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Search Biz: AOL Spin Off, Yahoo Layoffs, Google Losses, IAC Spoons And Pines For AOL
The biggest Search Biz news of the week is about AOL’s forthcoming spin off and related personnel moves. Time Warner yesterday announced quarterly revenues and a whopping $16 billion loss (not the largest in the company’s history). For its part, AOL’s ad revenues fell roughly 20 percent to $867 million from $1.13 billion the previous year. The primary cause was weakness in online display advertising. The ISP business also declined.
Source: Time Warner earnings release
In addition, Time Warner yesterday confirmed the long-expected intention to sell or spin off the AOL unit. The precise form of the separation hasn’t yet been chosen but the “announcement” came in Time Warner’s 10Q filing with the US SEC in which the company said the following:
During 2008, the Company announced that it had begun separating the AOL Access Services and Global Web Services businesses, as a means of enhancing the operational focus and strategic options available for each of these businesses. The Company continues to review its strategic alternatives with respect to AOL. Although the Company’s Board of Directors has not made any decision, the Company currently anticipates that it would initiate a process to spin off one or more parts of the businesses of AOL to Time Warner’s stockholders, in one or a series of transactions. Based on the results of the Company’s review, future market conditions or the availability of more favorable strategic opportunities that may arise before a transaction is completed, the Company may decide to pursue an alternative other than a spin-off with respect to either or both of AOL’s businesses.
Today AOL announced that Google VP Jeff Levick will join the company as President, Global Advertising and Strategy (Platform A), replacing Greg Coleman who was previously at Yahoo. We’re speculating but Levick could be the first of several execs that Armstrong might bring over from Google in the same way that Sheryl Sandberg brought a number of Googlers to Facebook after she took the number two job there.
AOL CEO Tim Armstrong also said in a recent interview that he wants to simplify AOL’s lineup of brands as well as bring renewed focus to the user experience at the portal. Speaking of brands, once again Armstrong’s former employer Google is the world’s top brand according to Brandz top 100 Most Valuable Global Brands survey.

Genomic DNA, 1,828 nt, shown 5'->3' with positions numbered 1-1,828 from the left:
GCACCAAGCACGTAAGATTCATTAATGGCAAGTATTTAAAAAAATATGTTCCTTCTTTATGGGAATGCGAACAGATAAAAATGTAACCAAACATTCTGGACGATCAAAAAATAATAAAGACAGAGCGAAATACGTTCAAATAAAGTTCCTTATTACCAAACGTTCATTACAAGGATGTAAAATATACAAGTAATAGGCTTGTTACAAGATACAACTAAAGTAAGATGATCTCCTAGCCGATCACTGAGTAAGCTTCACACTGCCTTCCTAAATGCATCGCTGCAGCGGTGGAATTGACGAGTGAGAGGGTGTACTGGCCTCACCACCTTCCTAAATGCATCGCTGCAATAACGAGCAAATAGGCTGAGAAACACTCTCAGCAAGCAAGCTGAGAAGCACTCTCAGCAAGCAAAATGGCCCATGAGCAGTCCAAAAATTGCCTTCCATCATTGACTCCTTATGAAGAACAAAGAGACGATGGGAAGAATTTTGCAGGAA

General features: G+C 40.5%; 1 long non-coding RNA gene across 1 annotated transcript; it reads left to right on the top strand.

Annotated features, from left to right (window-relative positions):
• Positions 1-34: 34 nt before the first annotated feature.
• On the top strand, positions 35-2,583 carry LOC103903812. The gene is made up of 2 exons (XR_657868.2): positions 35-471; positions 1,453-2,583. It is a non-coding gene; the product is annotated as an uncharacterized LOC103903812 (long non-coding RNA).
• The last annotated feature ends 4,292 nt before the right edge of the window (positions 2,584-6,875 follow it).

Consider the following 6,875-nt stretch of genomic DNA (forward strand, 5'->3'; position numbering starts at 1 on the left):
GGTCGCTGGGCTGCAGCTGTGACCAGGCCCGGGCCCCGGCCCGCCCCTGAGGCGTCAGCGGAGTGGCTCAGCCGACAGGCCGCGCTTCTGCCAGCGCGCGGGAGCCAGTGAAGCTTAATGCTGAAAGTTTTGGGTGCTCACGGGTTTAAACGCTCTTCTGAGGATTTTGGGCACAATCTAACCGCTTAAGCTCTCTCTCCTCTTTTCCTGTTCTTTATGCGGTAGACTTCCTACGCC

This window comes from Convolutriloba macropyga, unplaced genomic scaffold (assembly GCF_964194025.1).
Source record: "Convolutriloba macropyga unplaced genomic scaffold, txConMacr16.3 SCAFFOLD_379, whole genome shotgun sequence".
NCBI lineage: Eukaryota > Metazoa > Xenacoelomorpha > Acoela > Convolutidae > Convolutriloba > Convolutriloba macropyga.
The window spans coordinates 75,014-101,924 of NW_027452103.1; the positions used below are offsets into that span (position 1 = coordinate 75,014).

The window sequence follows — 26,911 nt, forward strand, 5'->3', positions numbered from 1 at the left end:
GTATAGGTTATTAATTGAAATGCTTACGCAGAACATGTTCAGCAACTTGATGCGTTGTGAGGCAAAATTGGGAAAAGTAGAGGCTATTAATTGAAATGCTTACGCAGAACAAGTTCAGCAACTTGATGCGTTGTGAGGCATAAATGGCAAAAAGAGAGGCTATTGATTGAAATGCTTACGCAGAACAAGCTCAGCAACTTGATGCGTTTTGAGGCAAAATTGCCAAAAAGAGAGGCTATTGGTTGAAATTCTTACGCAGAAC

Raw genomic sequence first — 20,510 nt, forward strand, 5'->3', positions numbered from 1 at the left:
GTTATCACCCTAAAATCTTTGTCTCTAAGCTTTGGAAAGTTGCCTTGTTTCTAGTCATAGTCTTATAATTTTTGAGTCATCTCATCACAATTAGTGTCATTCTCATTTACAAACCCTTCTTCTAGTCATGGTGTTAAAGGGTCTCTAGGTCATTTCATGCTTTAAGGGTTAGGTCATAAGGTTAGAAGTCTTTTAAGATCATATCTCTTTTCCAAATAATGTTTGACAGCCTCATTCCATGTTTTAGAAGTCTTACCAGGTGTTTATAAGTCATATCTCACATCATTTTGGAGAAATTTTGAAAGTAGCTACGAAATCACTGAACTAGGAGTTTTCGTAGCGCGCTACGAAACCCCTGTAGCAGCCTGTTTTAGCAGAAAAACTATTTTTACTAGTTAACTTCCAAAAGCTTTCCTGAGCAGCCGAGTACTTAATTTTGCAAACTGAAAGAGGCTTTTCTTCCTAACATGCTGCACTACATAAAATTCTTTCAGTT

In other Google news, DoublClick CEO David Rosenblatt, who became Google’s president of global display advertising after the acquisition announced that he will leave the company in mid May. The New York Times reflects investor concern about Rosenblatt’s departure as well as the loss of other senior execs, such as Amstrong and Levick. Display advertising is one of the three or four key strategic growth areas Google identified on its most recent earnings call.
On the Yahoo earnings call a week ago, CEO Carol Bartz announced another round of layoffs (the third in 12 months). Those layoffs have begun in the US and India (although Yahoo plans more hires in India too). Apparently the Flickr team is being hit especially “hard” by the reorganization. However Flickr is one of Yahoo’s great assets and it would both be unfortunate and a strategic mistake if the product were to be compromised by the personnel moves.
Less strategic than Flickr, Yahoo is discussing the sale of Yahoo Personals to IAC, which owns Match.com. IAC itself reported a loss yesterday, as it announced the acquisition of restaurant site and popular iPhone app Urbanspoon. IAC could also become a suitor for AOL. IAC CEO Barry Diller expressed interest in the portal in an interview, though he says a combination of IAC and AOL would be “complicated”:
We talk with AOL a lot, and there’s a lot of common relationships there. We’re, I think, the seventh- or eighth-largest Internet network, and I think AOL is one or two slots behind us. There’s a really good idea for a combination there, but it’s complicated to do. It’s inside Time Warner, which wants to get rid of it. It’s hard to engineer because of its legacy. But, industrially, it makes sense.